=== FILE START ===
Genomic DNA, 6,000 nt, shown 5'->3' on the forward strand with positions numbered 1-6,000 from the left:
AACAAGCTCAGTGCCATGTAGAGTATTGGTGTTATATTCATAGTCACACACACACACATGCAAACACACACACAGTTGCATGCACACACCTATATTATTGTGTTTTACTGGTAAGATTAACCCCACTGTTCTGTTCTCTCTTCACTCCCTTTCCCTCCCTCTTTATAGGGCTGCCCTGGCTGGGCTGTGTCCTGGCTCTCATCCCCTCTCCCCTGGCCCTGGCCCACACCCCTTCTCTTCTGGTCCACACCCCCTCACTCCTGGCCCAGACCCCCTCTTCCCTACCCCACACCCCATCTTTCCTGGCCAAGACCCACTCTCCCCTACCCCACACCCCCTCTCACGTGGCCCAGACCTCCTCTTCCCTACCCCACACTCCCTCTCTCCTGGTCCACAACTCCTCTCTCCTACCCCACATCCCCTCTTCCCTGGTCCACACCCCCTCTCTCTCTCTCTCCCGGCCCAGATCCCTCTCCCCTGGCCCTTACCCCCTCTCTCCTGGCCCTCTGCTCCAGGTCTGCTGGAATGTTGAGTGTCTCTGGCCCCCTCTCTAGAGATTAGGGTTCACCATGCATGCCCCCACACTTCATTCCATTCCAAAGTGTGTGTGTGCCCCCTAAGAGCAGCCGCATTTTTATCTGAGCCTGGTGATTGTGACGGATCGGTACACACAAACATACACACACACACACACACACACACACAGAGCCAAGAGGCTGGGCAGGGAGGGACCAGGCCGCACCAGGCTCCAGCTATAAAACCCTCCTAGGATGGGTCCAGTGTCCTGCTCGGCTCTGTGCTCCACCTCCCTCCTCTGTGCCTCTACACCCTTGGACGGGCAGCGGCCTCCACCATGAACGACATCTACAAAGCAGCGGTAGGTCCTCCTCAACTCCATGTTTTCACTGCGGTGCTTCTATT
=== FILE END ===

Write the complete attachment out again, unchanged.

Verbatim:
Genomic DNA, 6,000 nt, shown 5'->3' on the forward strand with positions numbered 1-6,000 from the left:
AACAAGCTCAGTGCCATGTAGAGTATTGGTGTTATATTCATAGTCACACACACACACATGCAAACACACACACAGTTGCATGCACACACCTATATTATTGTGTTTTACTGGTAAGATTAACCCCACTGTTCTGTTCTCTCTTCACTCCCTTTCCCTCCCTCTTTATAGGGCTGCCCTGGCTGGGCTGTGTCCTGGCTCTCATCCCCTCTCCCCTGGCCCTGGCCCACACCCCTTCTCTTCTGGTCCACACCCCCTCACTCCTGGCCCAGACCCCCTCTTCCCTACCCCACACCCCATCTTTCCTGGCCAAGACCCACTCTCCCCTACCCCACACCCCCTCTCACGTGGCCCAGACCTCCTCTTCCCTACCCCACACTCCCTCTCTCCTGGTCCACAACTCCTCTCTCCTACCCCACATCCCCTCTTCCCTGGTCCACACCCCCTCTCTCTCTCTCTCCCGGCCCAGATCCCTCTCCCCTGGCCCTTACCCCCTCTCTCCTGGCCCTCTGCTCCAGGTCTGCTGGAATGTTGAGTGTCTCTGGCCCCCTCTCTAGAGATTAGGGTTCACCATGCATGCCCCCACACTTCATTCCATTCCAAAGTGTGTGTGTGCCCCCTAAGAGCAGCCGCATTTTTATCTGAGCCTGGTGATTGTGACGGATCGGTACACACAAACATACACACACACACACACACACACACACAGAGCCAAGAGGCTGGGCAGGGAGGGACCAGGCCGCACCAGGCTCCAGCTATAAAACCCTCCTAGGATGGGTCCAGTGTCCTGCTCGGCTCTGTGCTCCACCTCCCTCCTCTGTGCCTCTACACCCTTGGACGGGCAGCGGCCTCCACCATGAACGACATCTACAAAGCAGCGGTAGGTCCTCCTCAACTCCATGTTTTCACTGCGGTGCTTCTATT